Friday, 14 April 2017

'Madama Butterfly' at the Royal Opera House

The latest operatic blockbuster at the Royal Opera House is the revival of Puccini's 'Madama Butterfly', an opera that he was inspired to write after seeing the original play on which it's based  performed at the Duke of York's Theatre on St Martin's Lane, half a mile away from Covent Garden. I'm still easing my way slowly into opera so am sticking to the 'biggies' of the genre and you don't get much bigger than 'Butterfly'. The closest I've ever come to it is Malcolm McLaren's record 'Fans' so I had little idea of what to expect and everything to learn. I saw the 408th performance at the Royal Opera House and this evening it was broadcast to cinemas around the world.

It's the tale of Cio-Cio-San's marriage to Lieutenant Pinkerton in Japan in the 19th Century and what happens next. Cio-Cio San is affectionately known as Butterfly, a young woman of 15 years old who has fallen on hard times due to the suicide of her father. She believes her marriage to the American Pinkerton to be a love-match but he sees it as a contract that can be terminated at a word. She gives up everything for him and even converse to Christianity for him, to better fit in with her idea of what an American would do and is. When her family finds out that she has converted she is cast out and alone in the world with her love of Pinkerton and her loyal handmaid, Suzuki.

The second half opens with Butterfly having been abandoned by Pinkerton after a few months and three years have passed since he sailed away. She trusts to his promises to return when the robins nest but Suzuki is less sure and the marriage-broker is already trying to have her wed a rich Japanese man. Butterfly will have none of it since she believes love is true and Pinkerton will return to meet their blond-haired son. Poor Butterfly is, of course, deluded, since Pinkerton is bringing his white, American wife and has ho intention of rejoining Butterfly. When he finds out about his son he is full of remorse and wants to take him back to America but can't see Butterfly so leaves that to his wife. Butterfly agrees that it'll be best for her son and then takes the ritual knife she inherited from her father and ends it all at the age of 18.  Poor Butterfly.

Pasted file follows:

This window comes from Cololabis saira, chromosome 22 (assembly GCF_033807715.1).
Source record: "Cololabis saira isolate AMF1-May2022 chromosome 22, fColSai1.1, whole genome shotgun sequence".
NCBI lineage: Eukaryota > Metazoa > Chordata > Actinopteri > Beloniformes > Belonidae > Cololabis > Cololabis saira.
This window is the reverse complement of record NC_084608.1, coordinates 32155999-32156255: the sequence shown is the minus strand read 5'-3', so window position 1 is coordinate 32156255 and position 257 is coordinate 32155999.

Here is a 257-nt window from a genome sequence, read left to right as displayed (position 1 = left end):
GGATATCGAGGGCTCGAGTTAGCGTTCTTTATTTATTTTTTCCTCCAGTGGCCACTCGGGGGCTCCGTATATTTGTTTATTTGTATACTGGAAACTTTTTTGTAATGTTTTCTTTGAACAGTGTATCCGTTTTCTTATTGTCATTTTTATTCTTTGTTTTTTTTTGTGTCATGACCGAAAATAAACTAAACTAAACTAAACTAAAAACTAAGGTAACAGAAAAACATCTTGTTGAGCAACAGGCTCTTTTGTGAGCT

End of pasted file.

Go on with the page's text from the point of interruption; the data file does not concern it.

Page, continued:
The entire opera takes place in one large room in Japanese style, with sliding doors to show gardens and roads but essentially everything happens in the same room. The lighting subtly changes the mood and moves from morning night and back to morning, particularly as Butterfly waits for Pinkerton. The music is lush and carries you away but, as usual, I get carried along by the characters. Pinkerton is a cad who should be horse-whipped and his friend, the Consul who he entrusts with important messages, is weak. Once again, it is the women who are strong in opera. Cio-Cio-San kills herself for love with a dagger through her heart and loyal Suzuki stays with her to the end while the anonymous Kate Pinkerton is left by her coward of a husband to pick up the pieces at the end. Men are such shits aren't we?

Cowardly Pinkerton was played by Marcelo Puente and the weak consul was played by Scott Hendricks. Ermonela Jaho played Cio-Cio-San/Butterfly and Elizabeth Deshong played Suzuki (who had, I thought, a tremendous voice and great delivery). Well done all and I heartily approved of the faint boos that greeted Puente/Pinkerton when he came on for his bows at the end.

I can't help but think that the brave Tosca would've killed Pinkerton herself before committing suicide. Butterfly, please take note for next time.

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